1 Det Nordiske Cochrane Center, Cochranecenteret Rigshospitalet, Rigshospitalet, The Capital Region of Denmark2 Department of Clinical Pharmacy, University of California, San Francisco, Suite 420, Box 0613, 3333 California Street, San Francisco, CA 94118 USA.3 Department of Clinical Pharmacy, University of California, San Francisco, Suite 420, Box 0613, 3333 California Street, San Francisco, CA 94118 USA; Institute for Health Policy Studies, University of California, San Francisco, Suite 420, Box 0613, 3333 California Street, San Francisco, CA 94118 USA.
OBJECTIVES: To compare the accessibility, comprehensiveness, and usefulness of data available from the European Medicines Agency (EMA) and the Food and Drug Administration (FDA) drug reports. STUDY DESIGN AND SETTING: This is a cross-sectional study. All new molecular drugs approved between January 1, 2011 and December 31, 2012 from the FDA and EMA Web sites were eligible. RESULTS: We included 27 drug reports. Most were searchable, but the FDA table of contents did not match the file's page numbers. Several FDA documents must be searched compared with a single EMA document, but the FDA reports contain more summary data on harms. Detailed information about harms was reported for 93% of the FDA reports (25 of 27 reports) and 26% of the EMA reports (7 of 27 reports). The reports contained information about trial methodology but did not include trial registry IDs or investigator names. All reports but one contained sufficient information to be used in a meta-analysis. CONCLUSION: Detailed data on efficacy and harms are available at the two agencies. The FDA has more summary data on harms, but the documents are harder to navigate.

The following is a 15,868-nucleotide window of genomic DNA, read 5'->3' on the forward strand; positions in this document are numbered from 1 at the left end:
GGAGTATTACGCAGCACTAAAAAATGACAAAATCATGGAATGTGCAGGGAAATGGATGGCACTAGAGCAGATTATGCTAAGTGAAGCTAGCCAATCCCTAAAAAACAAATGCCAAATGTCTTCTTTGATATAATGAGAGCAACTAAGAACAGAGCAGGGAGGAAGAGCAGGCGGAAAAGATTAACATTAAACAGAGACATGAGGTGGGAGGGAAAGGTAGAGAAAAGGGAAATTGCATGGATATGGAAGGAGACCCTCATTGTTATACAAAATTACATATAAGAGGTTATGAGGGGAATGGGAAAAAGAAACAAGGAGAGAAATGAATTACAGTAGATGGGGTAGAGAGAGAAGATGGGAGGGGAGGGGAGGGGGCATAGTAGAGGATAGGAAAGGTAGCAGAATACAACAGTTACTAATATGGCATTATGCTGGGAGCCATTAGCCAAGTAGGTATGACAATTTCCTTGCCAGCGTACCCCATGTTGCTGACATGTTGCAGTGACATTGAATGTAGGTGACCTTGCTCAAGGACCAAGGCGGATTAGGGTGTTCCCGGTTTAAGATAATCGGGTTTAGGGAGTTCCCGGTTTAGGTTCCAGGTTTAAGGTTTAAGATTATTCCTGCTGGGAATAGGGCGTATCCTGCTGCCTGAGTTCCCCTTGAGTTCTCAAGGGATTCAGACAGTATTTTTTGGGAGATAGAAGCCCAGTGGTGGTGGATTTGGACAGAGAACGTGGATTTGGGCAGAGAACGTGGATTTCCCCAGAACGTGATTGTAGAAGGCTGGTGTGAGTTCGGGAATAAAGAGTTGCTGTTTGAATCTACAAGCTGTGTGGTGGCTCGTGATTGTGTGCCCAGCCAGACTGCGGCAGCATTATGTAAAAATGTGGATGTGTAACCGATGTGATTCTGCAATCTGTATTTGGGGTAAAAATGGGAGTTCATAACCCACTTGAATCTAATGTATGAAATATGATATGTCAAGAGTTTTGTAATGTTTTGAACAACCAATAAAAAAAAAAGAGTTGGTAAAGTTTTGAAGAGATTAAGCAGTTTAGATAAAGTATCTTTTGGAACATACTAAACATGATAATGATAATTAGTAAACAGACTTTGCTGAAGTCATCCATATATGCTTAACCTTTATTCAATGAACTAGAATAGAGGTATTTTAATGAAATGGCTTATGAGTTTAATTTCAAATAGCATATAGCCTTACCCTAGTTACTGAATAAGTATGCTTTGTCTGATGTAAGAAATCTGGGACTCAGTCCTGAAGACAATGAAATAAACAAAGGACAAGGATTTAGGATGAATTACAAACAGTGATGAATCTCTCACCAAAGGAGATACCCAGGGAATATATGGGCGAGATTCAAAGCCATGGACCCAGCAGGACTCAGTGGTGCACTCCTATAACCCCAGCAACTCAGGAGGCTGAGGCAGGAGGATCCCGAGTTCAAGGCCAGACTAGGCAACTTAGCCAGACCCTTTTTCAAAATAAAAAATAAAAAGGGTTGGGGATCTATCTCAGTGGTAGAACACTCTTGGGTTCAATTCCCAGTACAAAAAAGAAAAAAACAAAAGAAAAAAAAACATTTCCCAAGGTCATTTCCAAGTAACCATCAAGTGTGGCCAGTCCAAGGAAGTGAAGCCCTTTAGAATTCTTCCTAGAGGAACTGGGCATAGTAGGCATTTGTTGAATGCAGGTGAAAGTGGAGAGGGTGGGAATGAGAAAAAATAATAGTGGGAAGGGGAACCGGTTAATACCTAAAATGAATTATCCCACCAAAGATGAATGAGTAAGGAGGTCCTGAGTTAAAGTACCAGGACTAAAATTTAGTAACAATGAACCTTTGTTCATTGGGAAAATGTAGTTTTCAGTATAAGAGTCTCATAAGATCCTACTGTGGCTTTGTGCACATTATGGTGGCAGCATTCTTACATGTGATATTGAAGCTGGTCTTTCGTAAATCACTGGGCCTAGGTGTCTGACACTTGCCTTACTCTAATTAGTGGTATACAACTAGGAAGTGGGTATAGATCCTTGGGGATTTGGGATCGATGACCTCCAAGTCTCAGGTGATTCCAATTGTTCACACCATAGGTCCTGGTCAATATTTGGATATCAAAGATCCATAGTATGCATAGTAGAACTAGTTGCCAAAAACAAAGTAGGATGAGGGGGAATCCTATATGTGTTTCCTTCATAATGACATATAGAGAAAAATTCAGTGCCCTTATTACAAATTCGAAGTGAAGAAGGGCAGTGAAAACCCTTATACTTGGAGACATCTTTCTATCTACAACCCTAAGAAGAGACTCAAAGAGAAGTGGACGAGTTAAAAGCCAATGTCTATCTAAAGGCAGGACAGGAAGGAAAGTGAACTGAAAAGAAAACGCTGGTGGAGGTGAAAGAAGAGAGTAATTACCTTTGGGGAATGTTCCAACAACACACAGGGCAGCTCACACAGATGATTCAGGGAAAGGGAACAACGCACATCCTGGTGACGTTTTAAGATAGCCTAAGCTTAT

Journal of Clinical Epidemiology, 2015, Vol 68, Issue 1, p. 102-107